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  • Featured Edits Team

How to design the perfect multifunctional living space

The world of interior design is in constant development. With new ways of living and global influences on the rise, new trends emerge in contemporary society to accommodate the shifts in our lifestyles. Home offices and coworkings are now part of our daily lives, meaning the line between living spaces is blurring.

The Coronavirus pandemic, the rise in single-person households and the housing shortage are minimising the space we have available for our households. People are increasingly moving closer together, making boundaries shift towards sharing and living in multifunctional environments. Since living spaces are both limited and costly, more and more home makers are looking to optimise their homes, providing more space for a wider range of activities simultaneously. With this in mind, design has followed with a new concept of multifunctional furniture.

In terms of saving space, multi-purpose furniture isn’t a new thing. Humans have always been looking for ways to make products more versatile and homes more space efficient. As the name suggests, multipurpose furniture designs are innovative, most commonly modular furniture designs with at least two functions. Such pieces come as an ideal solution for making use of small spaces. The so-called renaissance of this type of furniture, however, comes to cater for the 21st century world in which styles are not only made with practicality in mind, but are also beautiful to look at.

Combining this with tech innovation, the hype for biophilic design and sustainable thinking, contemporary spaces can easily provide a feeling of openness and closeness to nature, yet serving a variety of purposes through smart furniture designs. For tips and inspiration on how to incorporate this trend into your own home, keep reading!

Small design choices can transform the way we interact with our home environment and create a well thought out, multi-purpose space that is both highly functional and visually pleasing. Maximising the functionality of your living space should be done in such a way that the new configurations of rooms are nicely combined in terms of style, colours and shapes. But above all, your space should still feel homey and comfortable.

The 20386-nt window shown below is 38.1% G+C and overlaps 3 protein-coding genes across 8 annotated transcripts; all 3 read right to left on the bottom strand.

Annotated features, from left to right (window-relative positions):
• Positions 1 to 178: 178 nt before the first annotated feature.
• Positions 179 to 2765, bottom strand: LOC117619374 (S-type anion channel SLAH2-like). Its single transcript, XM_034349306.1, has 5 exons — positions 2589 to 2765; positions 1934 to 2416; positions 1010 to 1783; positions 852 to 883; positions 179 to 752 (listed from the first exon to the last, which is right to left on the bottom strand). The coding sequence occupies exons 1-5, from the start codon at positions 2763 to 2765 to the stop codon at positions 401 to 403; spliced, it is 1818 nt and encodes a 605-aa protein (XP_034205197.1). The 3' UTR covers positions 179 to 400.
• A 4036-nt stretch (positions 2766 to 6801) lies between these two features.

If you’re wondering how to begin your multifunctional design project, deciding on how you’re going to use the space is a good start. We know it can be difficult to imagine a space that can serve multiple purposes. Whether you're attempting to maximise a small space, create a versatile bonus room, or make an open floor plan more functional, the most important thing you need to make a decision on is what the purposes of the room are going to be.


Look at the shape of the room and consider how people will move through it. You can start with the biggest wall, and from there plan how you’re going to lay out the furniture. You can also designate separate areas for each activity if the space allows it. The important thing is to make sure each area has easy access and provides the needed comfort for all your tasks.


Although small changes can bring great results, it's best if the space is planned with universal design principles in mind from the start. Make sure the design can accommodate a wide range of preferences and diverse abilities; that’s it’s easy to understand and it can be used efficiently. Think about sizing and make sure that reach, manipulation and use are considered regardless of the user’s mobility and size.


There are many alternatives to the regular furniture pieces that accommodate various tasks. Incorporating dual-purpose furniture is key to making a room more functional, but it's especially important if you're working with a limited space.